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When I was a little kid, I rarely wandered beyond the sight of my house. The outside world was a big, scary place which I was afraid to get lost in, and I had plenty to do without leaving the cul-de-sac where I lived. However, there was a sort of definitive moment when I was around eleven years old in which I started to explore my neighborhood, and realized a sudden thirst for adventure. At some point, I found this huge forest with a bike path going through it, and my brother and I spent a considerable amount of time exploring it over the course of one summer.
Ookii Ichi-Nensei to Chiisana Ni-nensei, which translates to The Big First Grader and the Small Second Grader, reminds me of the moment when I realized that I could, to at least some extent, navigate this big ass world. That sense of fascination over every single thing that I saw out in the forest, and the sense of accomplishment that came from finding some new place that I didn’t know–that my parents didn’t know–that no one seemed to know–those are the feelings that this short film reminded me of.
Born out of the Young Animator Training Project, Ookii 1-nensei was not only my favorite short film of the year, but probably my favorite thing to come out of studio A-1 Pictures since Tsuritama. Let me clarify up front that there’s not exactly a deeper meaning or subtext behind this film that endears it to me. You could easily watch this with a small child and they’d be able to understand and enjoy it–possibly even more than I did. It certainly feels like the kind of thing which I would’ve liked as a kid, although despite having Masaya’s personality growing up, I was particularly short like Akiyo.
This is a friendly, kidly story about a tall first grader named Masaya who’s a little bit shy and afraid of the dark–traits which belie his underlying courageousness and willingness to do anything for his close friend: the short, spunky and outgoing second grader, Akiyo. While I can’t say that these are the most memorable characters around, I think this film does a great job of making them act and react like real kids, and it never goes out of its way to ham up their personalities like a lot of shows would. Masaya’s shyness or Akiyo’s energy are never overstated or exaggerated, and there are moments wherein the animation captures the mannerisms and expressions of little kids in ways that make the characters feel very real. Unfortunately, it’s pretty easy to tell that the voice actresses playing the kids are actually older women, which I found to be an odd choice for a project like this.
More than anything, what sold me on this film was the combination of art and music, which creates this very Animal Crossing, borderline My Neighbor Totoro vibe. While the aesthetic is soft, with pastel colors and simplistic designs, the background art is carefully crafted with just enough detail to make the world feel alive and real, which in turn makes it that much more fun to explore. Even more inviting is the soundtrack, which I’d love to get my hands on, as it has that folksy, homey sound which you can find in places like the towns in a Zelda game, or The Secret World of Arietty; but presented more along the stripped-down lines of Animal Crossing music.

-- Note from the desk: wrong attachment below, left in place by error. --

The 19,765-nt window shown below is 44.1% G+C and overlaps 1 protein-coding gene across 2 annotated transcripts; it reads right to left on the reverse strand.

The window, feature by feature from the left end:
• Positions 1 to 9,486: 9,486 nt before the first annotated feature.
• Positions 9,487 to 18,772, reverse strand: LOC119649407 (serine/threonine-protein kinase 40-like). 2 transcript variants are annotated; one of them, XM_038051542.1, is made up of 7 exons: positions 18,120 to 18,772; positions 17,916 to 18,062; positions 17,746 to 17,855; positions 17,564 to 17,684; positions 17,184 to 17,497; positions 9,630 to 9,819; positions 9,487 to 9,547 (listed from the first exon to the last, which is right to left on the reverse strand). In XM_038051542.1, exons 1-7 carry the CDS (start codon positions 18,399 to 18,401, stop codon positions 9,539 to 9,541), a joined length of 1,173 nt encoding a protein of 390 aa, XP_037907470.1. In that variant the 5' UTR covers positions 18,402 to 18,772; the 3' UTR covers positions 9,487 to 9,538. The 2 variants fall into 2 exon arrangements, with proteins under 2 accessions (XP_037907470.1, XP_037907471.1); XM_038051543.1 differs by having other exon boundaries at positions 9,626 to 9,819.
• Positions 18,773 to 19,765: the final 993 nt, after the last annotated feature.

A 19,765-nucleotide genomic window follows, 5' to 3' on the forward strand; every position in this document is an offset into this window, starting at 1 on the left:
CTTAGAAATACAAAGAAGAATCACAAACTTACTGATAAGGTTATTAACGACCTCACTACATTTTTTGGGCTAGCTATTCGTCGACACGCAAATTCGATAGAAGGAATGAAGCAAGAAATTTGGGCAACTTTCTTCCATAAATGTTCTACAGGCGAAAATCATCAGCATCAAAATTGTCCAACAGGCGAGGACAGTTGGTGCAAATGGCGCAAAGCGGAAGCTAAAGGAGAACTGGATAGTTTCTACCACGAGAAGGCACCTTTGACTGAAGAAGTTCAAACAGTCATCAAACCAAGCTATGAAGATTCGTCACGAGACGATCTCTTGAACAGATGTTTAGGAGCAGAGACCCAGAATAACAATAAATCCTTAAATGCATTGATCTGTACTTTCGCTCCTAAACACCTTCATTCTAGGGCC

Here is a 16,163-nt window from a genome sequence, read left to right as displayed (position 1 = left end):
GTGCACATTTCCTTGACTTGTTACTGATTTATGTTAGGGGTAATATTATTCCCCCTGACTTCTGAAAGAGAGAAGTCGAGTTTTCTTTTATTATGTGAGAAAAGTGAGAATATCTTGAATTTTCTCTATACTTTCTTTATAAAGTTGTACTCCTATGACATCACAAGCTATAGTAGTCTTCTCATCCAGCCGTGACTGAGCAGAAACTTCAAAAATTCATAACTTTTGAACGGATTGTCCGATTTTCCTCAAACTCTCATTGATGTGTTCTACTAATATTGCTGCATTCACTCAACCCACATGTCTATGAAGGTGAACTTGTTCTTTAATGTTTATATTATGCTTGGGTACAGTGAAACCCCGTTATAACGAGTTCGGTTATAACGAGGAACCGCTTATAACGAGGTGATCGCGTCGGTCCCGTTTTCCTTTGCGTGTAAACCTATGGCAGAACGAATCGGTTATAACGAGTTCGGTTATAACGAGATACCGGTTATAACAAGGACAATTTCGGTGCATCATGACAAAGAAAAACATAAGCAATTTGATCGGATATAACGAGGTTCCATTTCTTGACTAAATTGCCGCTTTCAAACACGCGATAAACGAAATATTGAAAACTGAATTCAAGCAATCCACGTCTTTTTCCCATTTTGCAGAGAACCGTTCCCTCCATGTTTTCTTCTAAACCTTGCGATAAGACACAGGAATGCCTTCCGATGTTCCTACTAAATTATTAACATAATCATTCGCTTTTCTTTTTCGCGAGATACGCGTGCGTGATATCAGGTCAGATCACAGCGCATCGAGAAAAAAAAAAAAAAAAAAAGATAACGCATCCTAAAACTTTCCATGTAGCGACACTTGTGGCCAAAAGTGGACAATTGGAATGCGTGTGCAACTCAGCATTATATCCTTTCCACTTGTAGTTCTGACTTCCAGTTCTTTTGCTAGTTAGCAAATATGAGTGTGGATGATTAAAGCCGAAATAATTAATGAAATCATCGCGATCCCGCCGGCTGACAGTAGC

Now I’ll admit that I won’t be the least bit surprised if most viewers aren’t as impressed with this film as I was. Those who’ve followed me long enough will know that I love anything which can fill me with a childlike sense of wonderment and adventure–with stuff like Ponyo and Arietty being among my favorite films of all time. I always relate this back to how I grew up on a heavy diet of Winnie the Pooh, rendering softly-colored forests full of friendly creatures and soothing soundtracks as pretty much the purest form of nostalgia for me; but I wouldn’t say that it’s necessarily easy to tap into that feeling–this short just happens to do a good job of it.
I’m not saying that this short is comparable to a Ghibli film in quality, and it certainly won’t give you the same kind of feels that you might get from something like Totoro. Some of the dialog and some of the shots in this film go out of their way to make the point of what’s happening blatant, so that even little kids will be able to follow what’s going on; and while that isn’t a problem, I did find a little voice in my head saying, “okay I got it,” a couple of times. I’m not saying this is a problem with the work, it’s just that as an older audience member I’m obviously going to pick up on things a little quicker. That said, when I think about a hypothetical future scenario in which I’m showing this film to my four or five year-old son or daughter, I’m glad that it’s so easy to follow.
Unfortunately, there’s nowhere to watch this short legally for free with English subtitles, so if anything you’ve heard or seen in this video sounds interesting to you, I recommend finding a download or stream on whatever site works for you. Not everyone will enjoy this as much as I did, but if you’re the type of viewer who relishes in the intimate little details and moments of a story, then I’m sure you’ll find something to like about this short. If nothing else, it definitely needs more love, as according to MyAnimeList, it is long and by far the least known thing on my top 20, with less than two thousand viewers. Go pump that number up, everyone!
Once you’ve seen it, let me know what you thought of Ookii 1-nensei to Chiisana 2-nensei in the comments below, and in case you missed them, check out my videos on #17, Parasyte, and #16, Shingeki no Bahamut: Genesis and Fastening Days, and stick around on my channel to see what my fourteenth-favorite anime of the year is tomorrow!